Jeffrey Bernstein learned yesterday that paying your bills with stolen money from your nonprofit organization is not only a crummy thing to do, but it will also earn you at least three years in prison.
A Manhattan court judge sentenced Bernstein, 62, to 3 1/3 to 10 years in years in prison yesterday for stealing $2.5 million from the Albert Ellis Institute, a nonprofit psychotherapy organization founded nearly 50 years ago, according the Manhattan District Attorney’s office.
“We followed the money through numerous accounts, all of which led back to the defendant,” Manhattan District Attorney Cyrus Vance said in a release. “The financial well-being of nonprofits depends on earning the trust of donors to support the goals and missions of the organization. Those who violate that trust not only harm themselves, they harm the entire organization.”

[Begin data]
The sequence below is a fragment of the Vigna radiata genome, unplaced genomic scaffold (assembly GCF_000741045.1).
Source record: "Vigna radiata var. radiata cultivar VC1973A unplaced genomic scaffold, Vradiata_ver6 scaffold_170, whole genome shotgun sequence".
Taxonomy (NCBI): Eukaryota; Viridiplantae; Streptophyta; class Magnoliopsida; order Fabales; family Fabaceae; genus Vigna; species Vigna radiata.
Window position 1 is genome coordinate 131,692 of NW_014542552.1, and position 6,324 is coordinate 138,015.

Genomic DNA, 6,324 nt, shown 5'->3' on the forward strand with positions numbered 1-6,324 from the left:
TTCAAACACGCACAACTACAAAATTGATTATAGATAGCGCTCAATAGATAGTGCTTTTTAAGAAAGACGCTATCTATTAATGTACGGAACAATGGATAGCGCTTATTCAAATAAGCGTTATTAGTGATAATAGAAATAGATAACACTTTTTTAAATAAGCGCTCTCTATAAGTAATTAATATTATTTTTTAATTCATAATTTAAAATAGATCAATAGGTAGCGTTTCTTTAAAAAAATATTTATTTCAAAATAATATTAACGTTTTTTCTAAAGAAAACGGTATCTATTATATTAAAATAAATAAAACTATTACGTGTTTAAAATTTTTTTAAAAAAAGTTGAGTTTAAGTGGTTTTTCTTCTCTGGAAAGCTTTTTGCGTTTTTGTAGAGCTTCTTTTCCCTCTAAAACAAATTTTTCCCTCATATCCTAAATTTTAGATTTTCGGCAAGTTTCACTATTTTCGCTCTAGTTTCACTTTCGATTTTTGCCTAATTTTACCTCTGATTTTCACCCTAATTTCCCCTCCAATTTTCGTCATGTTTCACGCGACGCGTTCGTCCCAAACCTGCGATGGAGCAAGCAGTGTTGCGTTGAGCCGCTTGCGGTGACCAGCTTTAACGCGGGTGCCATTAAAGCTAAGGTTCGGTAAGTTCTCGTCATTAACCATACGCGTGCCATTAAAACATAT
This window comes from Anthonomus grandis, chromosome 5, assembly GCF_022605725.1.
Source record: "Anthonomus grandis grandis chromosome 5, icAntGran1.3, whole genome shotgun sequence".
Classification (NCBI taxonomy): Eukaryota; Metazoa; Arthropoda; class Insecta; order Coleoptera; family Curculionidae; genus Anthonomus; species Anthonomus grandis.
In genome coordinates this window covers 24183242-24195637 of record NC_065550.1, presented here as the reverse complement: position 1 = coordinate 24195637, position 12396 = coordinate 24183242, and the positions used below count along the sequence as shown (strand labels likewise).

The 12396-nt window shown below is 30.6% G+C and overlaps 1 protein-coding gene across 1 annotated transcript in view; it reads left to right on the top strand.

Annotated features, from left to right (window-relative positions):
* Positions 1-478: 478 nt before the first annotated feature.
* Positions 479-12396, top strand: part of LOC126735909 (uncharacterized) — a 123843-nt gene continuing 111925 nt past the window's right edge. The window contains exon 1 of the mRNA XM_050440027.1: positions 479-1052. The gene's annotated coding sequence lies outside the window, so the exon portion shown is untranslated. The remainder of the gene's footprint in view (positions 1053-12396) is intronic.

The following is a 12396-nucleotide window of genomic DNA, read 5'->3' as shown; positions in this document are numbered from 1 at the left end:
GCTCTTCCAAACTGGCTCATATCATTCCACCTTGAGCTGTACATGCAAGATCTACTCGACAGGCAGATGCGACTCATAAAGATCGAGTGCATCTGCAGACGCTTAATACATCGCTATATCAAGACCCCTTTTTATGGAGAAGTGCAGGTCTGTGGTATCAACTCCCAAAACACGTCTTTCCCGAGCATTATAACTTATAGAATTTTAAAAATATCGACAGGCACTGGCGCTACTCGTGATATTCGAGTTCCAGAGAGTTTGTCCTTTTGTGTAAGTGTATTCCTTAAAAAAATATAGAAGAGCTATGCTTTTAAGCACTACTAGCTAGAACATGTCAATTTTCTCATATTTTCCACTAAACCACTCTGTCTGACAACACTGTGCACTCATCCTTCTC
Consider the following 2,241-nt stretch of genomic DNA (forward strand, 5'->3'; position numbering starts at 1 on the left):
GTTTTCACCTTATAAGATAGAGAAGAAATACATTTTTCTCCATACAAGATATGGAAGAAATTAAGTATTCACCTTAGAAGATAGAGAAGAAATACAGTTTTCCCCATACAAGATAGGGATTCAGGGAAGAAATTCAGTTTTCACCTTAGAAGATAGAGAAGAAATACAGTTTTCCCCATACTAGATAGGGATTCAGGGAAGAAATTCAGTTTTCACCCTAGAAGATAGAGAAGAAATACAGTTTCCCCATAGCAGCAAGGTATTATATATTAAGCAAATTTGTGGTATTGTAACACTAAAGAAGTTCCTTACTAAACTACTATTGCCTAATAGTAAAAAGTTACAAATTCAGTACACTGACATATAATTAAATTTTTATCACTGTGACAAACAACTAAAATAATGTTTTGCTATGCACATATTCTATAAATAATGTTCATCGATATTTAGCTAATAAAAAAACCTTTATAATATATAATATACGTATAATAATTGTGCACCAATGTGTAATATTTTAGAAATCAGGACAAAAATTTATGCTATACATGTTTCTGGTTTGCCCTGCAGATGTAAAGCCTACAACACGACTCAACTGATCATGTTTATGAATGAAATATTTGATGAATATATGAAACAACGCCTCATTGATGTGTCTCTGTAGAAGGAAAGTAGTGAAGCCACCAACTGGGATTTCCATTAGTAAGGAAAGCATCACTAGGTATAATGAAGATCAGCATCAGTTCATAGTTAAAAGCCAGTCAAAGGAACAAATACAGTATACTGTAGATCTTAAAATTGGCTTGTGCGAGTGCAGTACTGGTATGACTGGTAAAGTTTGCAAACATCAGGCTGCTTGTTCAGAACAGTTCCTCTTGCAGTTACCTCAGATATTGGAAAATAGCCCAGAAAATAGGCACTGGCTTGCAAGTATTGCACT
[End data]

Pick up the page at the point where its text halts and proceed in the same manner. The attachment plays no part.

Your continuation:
Bernstein pleaded guilty to first-degree grand larceny on September 24. He served as the director of administration at AEI and handled the organization’s finances. Through nearly 80 unauthorized wire transfers, Bernstein funneled funds from AEI into three other businesses he ran.
The stolen money went toward personal expenses including loan repayments, payments to family members, legal and accounting fees, credit card bills, car expenses, insurance, and condo fees, according to prosecutors.
Bernstein has been ordered to repay his $2.5 million to the organization in restitution.
This article from the Village Voice Archive was posted on October 25, 2012